Britain’s pubs are expecting a significant boost to trade as drinkers celebrate the Queen’s six decades on the throne by lifting a glass or three.
The British Beer and Pub Association, the industry body, expects an extra 60 million to 80 million pints of beer to be sold over what it dubs the “ju-beer-lee” weekend.
Fuller Smith and Turner PLC, the Chiswick-based brewer, has tried to cash in on the patriotic fervour by launching an ale called Hope & Glory, brewed with barley malt grown on a farm owned by the Prince of Wales.
“We have a lot of people working overtime in the brewery,” said Simon Emeny, Fuller’s group managing director.
Enterprise Inns PLC, the U.K.’s largest tenanted pub company, has said the Queen’s diamond jubilee should help arrest a four-year run of like-for-like sales declines.
“There’s no question that like-for-like sales were helped last year by the royal wedding and we expect to have a similarly good jubilee,” said Ted Tuppen, Enterprise’s chief executive officer.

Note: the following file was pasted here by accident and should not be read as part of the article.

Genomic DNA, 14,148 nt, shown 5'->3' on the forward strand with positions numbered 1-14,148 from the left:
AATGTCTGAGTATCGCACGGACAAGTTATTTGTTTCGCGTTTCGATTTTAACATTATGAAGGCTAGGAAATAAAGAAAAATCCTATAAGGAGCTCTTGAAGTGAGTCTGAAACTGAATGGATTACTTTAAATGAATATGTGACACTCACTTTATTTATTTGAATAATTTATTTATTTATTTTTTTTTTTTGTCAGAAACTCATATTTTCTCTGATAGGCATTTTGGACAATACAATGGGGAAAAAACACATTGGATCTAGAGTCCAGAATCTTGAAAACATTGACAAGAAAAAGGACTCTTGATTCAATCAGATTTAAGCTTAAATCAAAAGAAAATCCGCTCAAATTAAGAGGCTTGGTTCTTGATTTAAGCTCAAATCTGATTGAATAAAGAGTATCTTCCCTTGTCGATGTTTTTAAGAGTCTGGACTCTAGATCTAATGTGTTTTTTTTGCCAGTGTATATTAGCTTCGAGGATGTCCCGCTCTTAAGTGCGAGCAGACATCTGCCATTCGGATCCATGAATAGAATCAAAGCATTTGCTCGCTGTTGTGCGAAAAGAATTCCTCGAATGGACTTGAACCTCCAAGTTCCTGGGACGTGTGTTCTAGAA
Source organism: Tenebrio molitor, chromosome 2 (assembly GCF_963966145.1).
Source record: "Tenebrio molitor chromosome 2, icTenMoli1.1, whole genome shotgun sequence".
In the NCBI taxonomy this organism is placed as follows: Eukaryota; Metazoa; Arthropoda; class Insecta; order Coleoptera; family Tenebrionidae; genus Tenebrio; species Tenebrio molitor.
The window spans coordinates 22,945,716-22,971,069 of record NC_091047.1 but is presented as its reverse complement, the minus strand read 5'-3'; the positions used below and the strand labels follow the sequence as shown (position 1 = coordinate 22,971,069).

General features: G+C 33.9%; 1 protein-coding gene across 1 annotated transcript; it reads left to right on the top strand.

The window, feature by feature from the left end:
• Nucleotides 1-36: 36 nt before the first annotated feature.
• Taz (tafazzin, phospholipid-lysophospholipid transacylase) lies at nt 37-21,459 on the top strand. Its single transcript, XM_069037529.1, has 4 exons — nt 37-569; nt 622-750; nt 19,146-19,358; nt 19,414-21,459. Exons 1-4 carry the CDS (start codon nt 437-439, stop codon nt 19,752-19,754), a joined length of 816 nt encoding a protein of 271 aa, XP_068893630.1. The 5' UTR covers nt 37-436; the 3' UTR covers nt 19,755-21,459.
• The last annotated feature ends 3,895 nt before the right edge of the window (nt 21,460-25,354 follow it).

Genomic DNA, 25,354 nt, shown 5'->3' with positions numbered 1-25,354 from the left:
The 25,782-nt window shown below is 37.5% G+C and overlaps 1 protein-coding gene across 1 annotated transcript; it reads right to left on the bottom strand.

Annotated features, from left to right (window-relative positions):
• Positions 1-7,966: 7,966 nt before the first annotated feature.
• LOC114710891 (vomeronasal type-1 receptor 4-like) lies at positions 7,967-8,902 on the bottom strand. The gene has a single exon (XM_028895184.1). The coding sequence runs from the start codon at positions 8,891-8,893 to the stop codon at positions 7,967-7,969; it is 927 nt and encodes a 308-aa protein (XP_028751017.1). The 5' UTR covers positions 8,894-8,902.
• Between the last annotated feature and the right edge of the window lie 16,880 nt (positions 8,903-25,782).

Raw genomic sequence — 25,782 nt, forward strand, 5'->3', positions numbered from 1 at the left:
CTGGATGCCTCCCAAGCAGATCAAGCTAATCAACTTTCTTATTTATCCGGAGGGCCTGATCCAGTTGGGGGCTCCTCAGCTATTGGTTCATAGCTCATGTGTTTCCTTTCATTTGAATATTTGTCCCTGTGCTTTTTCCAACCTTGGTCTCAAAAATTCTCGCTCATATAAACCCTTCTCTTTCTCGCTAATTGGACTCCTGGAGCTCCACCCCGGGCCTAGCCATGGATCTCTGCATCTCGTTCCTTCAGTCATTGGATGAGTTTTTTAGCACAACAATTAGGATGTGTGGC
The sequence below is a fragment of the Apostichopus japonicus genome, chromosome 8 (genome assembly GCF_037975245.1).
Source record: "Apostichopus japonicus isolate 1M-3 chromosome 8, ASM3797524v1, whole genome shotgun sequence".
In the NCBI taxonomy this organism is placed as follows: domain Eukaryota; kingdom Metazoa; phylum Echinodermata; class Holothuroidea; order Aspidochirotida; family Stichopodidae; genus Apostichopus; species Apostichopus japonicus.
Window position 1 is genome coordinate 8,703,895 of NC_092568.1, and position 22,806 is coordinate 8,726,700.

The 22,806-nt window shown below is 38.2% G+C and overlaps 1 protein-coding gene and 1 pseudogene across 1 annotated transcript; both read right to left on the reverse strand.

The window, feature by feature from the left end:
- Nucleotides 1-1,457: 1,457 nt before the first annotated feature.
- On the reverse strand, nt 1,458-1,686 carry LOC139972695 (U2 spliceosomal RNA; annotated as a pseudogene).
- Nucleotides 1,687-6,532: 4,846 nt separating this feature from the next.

Pubs in the capital are expected to do best, particularly those close to the riverside pomp and ceremony.
“We have 14 pubs along the Thames so they’ll be packed during the pageant [on the river]as long as it’s not raining,” said Stephen Goodyear, chief executive officer of Young and Co.'s Brewery PLC, the Wandsworth-based pub company.
However, there is more ambivalence in the industry toward the Olympics – especially as beer deliveries will have to be almost exclusively made at night using the special lanes reserved for athletes by day.
Many publicans say an Olympics boost will depend on the progress made by Team Great Britain.
In London, Young’s expects any trade increase to be primarily down to tourists.
“It will be tourist driven – Londoners won’t come to work [during]that time,” says Mr. Goodyear. “But with the opportunity to see athletes like Usain Bolt, people will go to pubs – it takes your mind off some of the more ghastly things [going on]”
But JD Wetherspoon PLC is taking a contrary approach. The High Street pub company points out that all TVs in its 850 pubs will remain on mute during the games.
“We hope to benefit from customers looking for a quiet drink,” the company says.